When City Hall eventually gets its messaging straight, the bottom line will likely be that the statistics on the scariest violence — homicides and shootings — have been broadly positive, and that’s a damn good start. Robberies, burglaries, and grand larceny are terrible crimes, but they aren’t the problems that matters most: Gun violence and fatalities are in a different category and have to take priority.

Adams has proposed to double the number of cops patrolling subways, a strategy he calls “omnipresence,” which is intended to make passengers feel safe and discourage criminals from using the system. A special anti-gun unit takes to the streets in select neighborhoods with a focus on building cases against people who hold, sell, and use illegal weapons. (Whether the unit can refrain from the excessive force that has marred the reputation of its predecessors will be another test of its success.) And Adams is supporting community-based violence interrupters who try to informally discourage gang feuds and other sources of gunplay.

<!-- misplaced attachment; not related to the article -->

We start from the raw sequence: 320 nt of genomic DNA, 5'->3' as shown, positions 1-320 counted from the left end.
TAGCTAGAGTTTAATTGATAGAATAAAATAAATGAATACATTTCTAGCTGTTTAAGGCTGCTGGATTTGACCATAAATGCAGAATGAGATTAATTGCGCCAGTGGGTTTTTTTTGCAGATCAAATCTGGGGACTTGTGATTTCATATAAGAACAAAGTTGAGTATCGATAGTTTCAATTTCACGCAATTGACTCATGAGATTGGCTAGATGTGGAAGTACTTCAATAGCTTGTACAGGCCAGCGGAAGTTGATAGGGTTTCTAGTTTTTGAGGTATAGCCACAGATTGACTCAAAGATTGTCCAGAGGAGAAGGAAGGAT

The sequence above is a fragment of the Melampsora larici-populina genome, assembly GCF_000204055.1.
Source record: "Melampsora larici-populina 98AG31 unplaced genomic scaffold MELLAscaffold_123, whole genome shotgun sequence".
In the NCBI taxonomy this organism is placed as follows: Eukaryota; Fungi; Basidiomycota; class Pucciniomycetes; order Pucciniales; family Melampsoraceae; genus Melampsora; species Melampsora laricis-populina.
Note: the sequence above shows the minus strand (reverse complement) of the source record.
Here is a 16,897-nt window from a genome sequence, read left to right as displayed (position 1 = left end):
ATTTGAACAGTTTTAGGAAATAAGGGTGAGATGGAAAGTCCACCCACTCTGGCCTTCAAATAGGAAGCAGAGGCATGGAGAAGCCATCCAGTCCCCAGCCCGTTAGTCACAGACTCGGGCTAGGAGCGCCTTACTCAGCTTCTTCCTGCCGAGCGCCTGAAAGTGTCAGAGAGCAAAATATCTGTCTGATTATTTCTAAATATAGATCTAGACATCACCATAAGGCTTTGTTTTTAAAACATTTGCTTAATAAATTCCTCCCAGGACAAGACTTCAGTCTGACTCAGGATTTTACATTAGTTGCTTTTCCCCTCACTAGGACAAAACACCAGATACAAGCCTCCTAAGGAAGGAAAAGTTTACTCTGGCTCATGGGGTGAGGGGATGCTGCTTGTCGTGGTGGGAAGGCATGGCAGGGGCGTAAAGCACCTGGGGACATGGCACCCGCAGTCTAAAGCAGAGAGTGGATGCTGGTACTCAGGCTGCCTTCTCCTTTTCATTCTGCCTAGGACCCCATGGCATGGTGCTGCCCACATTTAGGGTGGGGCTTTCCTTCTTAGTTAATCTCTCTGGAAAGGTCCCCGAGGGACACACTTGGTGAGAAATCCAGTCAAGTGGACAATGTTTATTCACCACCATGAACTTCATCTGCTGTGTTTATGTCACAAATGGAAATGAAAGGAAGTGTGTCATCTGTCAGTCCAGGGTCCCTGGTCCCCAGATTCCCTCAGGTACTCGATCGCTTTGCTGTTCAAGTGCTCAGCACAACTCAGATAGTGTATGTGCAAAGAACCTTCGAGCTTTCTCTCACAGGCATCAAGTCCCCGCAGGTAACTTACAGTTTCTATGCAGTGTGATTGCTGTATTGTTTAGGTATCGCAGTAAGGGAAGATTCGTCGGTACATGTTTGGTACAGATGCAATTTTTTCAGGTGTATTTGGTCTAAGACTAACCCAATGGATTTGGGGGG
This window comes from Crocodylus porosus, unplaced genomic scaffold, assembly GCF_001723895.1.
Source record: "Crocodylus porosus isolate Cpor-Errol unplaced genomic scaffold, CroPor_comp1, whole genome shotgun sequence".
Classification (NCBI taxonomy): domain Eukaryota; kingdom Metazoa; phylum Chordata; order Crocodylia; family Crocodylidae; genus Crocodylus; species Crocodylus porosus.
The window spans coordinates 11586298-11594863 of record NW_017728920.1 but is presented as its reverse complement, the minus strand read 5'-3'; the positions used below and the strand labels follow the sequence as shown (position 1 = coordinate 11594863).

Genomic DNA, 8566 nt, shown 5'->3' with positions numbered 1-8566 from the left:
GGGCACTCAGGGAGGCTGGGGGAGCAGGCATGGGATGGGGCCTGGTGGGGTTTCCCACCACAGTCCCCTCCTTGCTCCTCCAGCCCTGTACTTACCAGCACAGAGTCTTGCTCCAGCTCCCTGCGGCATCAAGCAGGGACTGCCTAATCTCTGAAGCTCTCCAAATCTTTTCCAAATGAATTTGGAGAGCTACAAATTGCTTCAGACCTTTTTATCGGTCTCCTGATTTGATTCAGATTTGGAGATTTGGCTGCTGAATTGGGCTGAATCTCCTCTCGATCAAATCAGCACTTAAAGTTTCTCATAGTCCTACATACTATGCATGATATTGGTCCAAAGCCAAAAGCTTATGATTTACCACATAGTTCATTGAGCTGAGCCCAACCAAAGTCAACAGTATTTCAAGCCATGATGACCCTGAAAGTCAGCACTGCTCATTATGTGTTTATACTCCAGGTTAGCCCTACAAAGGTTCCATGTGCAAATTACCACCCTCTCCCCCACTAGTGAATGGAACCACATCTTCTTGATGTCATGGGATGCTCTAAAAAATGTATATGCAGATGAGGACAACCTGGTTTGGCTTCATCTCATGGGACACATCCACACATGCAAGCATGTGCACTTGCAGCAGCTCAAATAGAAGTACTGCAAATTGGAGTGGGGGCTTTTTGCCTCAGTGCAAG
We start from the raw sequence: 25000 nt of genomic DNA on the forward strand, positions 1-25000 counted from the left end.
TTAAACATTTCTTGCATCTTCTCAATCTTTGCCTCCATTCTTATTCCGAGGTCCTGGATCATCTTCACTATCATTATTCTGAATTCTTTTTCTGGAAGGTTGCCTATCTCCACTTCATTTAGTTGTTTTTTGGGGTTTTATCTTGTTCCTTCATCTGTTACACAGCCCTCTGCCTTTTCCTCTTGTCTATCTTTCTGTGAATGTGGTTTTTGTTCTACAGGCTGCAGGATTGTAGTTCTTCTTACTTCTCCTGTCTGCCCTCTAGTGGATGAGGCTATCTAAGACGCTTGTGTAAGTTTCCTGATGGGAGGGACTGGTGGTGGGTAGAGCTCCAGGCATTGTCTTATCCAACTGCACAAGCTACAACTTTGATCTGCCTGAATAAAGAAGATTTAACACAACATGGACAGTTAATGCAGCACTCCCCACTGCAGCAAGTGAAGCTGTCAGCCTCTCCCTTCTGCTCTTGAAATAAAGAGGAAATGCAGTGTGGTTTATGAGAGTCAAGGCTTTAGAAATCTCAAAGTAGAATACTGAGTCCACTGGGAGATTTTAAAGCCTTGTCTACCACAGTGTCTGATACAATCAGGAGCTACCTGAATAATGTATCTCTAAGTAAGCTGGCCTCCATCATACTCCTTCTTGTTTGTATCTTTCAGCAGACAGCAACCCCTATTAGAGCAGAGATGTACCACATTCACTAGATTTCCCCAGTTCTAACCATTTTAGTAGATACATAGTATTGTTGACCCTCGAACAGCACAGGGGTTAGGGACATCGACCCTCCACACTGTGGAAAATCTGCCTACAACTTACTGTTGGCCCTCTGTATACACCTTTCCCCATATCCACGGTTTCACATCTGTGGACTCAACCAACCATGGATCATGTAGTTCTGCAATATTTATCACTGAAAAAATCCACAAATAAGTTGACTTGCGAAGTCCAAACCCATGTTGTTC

A federal judge has given the Department of Correction, which runs Rikers Island, four months to prove it can turn around the rampant violence in city jails before Rikers is possibly placed in a federal receivership. But there is progress, and much of the credit goes to Correction Commissioner Louis Molina. “Slashings and stabbings have been decreasing; in the month of May, they were down 44 percent; calendar year to date, they’re down 21 percent. We’ve done a lot of contraband-weapons seizures, over 2,000 in five months,” he told me. “Our staffing absenteeism is down 40 percent. We’re not where we want to be, but that’s a significant improvement from where we were last summer.”

Reducing violence at Rikers, where many people are staying for only a few days or months while waiting for their day in court, is a vital part of cooling things off in the handful of neighborhoods that have been disproportionately represented in jails for decades.